Today after I get back from my walk I’m looking at the Facebook page for Helping Parents Heal. It’s rapidly approaching 7,000 members. So much pain. So much sorrow. I try to help out where I can. Today someone has posted about how she often doesn’t feel like going on without her child. She has lost her motivation to live. The responses are immediate and compassionate. She is embraced by virtual hugs and words of reassurance that she can make it and has to for the others around her. I see this every single day now. My world is filled with people who have suffered what seems like the ultimate loss. Most days I’m OK with it. I can take it pretty well. It seems like I have a limit though as to how much sorrow can build up in my heart before it has to burst forth in a stream of tears. I never know when it’s coming and there’s no gauge on the tank for me to read. The tears just come as I cry for her, I cry for me and I cry for everyone on that thread feeling the way we do. This world is a foreign place to us now. We are visitors here passing through on our way back home. If we’ve forgotten our missions, we have been given a not so gentle reminder. We’re tired and we just want to go home, but first things first. Every day I wake up and even though I’m exhausted, I think of Shayna and what I need to do today.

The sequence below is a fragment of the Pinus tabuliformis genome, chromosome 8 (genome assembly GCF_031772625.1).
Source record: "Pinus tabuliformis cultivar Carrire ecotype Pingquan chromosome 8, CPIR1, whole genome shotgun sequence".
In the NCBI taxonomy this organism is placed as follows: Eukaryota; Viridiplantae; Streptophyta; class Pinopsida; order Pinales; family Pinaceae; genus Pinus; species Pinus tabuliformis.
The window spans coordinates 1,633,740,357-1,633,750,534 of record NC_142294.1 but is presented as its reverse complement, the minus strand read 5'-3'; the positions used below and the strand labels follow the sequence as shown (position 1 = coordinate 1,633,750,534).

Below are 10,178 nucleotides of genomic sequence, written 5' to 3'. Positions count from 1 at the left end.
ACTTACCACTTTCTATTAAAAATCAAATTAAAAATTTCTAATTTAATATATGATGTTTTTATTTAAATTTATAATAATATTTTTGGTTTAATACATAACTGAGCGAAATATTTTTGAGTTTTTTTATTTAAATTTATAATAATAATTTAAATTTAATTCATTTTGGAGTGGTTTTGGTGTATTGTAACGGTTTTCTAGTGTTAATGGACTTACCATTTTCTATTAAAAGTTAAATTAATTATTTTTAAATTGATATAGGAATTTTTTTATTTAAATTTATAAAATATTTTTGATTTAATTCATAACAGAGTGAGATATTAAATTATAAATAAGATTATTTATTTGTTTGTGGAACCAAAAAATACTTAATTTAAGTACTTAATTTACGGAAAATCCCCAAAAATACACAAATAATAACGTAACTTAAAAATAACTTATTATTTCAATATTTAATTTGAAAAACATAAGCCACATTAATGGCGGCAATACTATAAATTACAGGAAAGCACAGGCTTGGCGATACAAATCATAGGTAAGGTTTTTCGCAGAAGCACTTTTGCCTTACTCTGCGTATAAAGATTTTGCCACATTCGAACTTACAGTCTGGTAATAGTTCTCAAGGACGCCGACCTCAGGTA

It’s Memorial Day weekend and it’s graduation weekend for several local high schools. We have been invited to three parties today. The first is from 3-6, the second from 4-until and the third from 5-until. Kayla attends the first and third with us. The first is a graduation party, the last a Memorial Day party. Tywana and I go to the second, just the two of us.

Going to three parties in one day is a tricky proposition. You have to figure out how much to eat at each party, how much to drink. Fortunately, Tywana and I have a lot of experience in this department. And, the first party has no alcohol, so this is easy. We have a couple of chicken tenders there and Tywana samples the macaroni bar. The second party has a Mexican bar with fix-your-own Chipotle styles meat, rice and fixins. We are there from about 6 until 8, so I figure this will be the place where I have dinner. We have a couple of drinks while we’re there, then we make our way to the third party where I intend to only have a drink or two then call it a night.